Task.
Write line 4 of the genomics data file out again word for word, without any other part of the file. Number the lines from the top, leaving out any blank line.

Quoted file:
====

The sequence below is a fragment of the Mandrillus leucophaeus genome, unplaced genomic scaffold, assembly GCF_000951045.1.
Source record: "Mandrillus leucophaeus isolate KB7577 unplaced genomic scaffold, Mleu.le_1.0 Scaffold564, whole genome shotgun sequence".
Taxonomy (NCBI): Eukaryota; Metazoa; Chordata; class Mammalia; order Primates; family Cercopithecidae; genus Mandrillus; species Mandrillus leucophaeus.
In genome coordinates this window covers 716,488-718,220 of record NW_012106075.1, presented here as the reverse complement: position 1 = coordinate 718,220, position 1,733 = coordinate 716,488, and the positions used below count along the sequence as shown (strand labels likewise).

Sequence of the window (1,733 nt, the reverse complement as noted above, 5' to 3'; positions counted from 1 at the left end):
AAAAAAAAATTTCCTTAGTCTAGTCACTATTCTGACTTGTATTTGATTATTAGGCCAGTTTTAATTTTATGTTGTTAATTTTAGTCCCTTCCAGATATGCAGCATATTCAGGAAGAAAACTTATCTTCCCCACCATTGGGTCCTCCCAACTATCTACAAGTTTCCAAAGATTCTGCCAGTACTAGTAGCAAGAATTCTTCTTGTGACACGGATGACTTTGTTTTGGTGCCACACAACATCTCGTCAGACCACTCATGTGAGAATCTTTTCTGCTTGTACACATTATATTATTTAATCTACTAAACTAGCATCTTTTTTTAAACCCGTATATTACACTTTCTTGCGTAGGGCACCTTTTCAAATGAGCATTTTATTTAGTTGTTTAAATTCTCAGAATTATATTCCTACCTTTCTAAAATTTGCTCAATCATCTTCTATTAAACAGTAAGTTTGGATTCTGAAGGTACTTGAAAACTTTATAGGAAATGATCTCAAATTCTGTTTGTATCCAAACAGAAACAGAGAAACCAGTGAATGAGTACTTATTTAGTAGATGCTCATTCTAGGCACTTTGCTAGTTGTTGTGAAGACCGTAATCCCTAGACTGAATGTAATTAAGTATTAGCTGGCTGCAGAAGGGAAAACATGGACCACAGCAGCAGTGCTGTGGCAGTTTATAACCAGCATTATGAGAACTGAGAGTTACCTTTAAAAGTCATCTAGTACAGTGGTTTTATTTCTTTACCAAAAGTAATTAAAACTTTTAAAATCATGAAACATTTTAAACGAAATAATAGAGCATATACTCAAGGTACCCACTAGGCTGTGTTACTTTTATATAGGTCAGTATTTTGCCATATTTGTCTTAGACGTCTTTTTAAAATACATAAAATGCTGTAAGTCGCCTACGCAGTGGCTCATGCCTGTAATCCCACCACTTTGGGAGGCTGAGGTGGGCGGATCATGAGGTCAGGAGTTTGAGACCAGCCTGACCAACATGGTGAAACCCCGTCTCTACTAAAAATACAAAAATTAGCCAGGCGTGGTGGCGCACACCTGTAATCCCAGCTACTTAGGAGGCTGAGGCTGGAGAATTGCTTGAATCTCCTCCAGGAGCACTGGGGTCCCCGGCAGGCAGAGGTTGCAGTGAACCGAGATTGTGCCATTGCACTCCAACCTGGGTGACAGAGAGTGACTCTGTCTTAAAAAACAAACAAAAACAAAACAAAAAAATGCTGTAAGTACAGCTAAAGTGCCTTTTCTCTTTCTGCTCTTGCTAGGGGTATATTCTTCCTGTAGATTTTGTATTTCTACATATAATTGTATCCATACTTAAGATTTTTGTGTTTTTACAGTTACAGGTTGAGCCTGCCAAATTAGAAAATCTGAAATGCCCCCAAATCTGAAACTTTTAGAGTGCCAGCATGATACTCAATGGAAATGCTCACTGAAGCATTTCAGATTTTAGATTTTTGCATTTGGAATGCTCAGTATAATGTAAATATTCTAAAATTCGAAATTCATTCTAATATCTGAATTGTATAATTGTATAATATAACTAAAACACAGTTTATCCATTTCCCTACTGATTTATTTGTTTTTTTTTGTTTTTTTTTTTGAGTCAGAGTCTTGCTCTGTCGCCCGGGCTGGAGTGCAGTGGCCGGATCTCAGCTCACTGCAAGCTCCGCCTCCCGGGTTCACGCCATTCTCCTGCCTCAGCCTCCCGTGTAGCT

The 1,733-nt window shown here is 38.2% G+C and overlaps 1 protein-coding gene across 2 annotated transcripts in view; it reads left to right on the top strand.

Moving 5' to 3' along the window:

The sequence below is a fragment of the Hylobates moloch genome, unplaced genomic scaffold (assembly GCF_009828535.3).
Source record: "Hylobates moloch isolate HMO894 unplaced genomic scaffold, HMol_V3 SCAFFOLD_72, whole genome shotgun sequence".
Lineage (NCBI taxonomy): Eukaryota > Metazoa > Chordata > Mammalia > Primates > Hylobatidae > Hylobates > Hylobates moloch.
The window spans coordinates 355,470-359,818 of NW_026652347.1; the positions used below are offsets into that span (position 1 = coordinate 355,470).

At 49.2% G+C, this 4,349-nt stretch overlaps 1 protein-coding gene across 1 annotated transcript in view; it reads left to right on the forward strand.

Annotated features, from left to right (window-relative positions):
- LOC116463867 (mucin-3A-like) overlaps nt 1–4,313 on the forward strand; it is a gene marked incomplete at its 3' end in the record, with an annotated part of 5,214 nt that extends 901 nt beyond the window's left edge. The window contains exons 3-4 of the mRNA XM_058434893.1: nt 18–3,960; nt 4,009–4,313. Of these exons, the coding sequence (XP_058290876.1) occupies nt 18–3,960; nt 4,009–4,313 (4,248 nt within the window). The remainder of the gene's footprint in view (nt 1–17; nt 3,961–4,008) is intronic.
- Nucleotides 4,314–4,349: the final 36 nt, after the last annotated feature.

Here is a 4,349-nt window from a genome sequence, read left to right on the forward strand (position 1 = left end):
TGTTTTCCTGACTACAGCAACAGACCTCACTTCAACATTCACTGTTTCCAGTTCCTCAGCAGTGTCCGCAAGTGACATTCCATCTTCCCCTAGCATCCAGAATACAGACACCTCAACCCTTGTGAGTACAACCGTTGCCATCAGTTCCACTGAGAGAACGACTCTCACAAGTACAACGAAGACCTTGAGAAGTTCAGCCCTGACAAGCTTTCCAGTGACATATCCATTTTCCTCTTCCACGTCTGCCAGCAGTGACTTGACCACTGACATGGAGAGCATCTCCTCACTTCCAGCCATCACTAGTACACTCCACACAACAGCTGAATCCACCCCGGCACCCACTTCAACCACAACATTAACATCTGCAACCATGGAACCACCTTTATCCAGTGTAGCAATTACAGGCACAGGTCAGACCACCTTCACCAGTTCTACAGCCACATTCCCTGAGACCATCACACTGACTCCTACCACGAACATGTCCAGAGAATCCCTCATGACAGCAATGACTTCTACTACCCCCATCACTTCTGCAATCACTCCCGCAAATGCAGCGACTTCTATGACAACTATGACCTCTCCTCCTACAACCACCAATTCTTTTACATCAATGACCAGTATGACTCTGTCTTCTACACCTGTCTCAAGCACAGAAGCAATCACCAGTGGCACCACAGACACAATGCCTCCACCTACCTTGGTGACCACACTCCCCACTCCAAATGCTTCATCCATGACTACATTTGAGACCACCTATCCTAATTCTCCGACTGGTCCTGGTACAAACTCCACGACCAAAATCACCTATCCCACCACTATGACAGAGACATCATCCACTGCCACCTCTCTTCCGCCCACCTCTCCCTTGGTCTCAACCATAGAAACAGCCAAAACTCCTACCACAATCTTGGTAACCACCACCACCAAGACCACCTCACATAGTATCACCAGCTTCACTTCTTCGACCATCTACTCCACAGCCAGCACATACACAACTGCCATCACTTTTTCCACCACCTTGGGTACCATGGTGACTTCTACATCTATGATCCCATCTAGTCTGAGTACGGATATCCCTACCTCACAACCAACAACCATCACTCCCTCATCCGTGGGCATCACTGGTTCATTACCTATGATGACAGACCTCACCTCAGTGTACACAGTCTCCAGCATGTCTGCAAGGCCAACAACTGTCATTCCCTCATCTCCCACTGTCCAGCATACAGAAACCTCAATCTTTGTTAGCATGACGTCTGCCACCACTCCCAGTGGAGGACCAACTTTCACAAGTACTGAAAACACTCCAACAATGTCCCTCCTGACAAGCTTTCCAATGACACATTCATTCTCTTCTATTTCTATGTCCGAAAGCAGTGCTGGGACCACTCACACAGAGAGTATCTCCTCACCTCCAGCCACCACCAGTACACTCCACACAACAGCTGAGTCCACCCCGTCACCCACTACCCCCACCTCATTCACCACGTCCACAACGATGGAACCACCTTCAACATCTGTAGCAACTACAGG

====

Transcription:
In genome coordinates this window covers 716,488-718,220 of record NW_012106075.1, presented here as the reverse complement: position 1 = coordinate 718,220, position 1,733 = coordinate 716,488, and the positions used below count along the sequence as shown (strand labels likewise).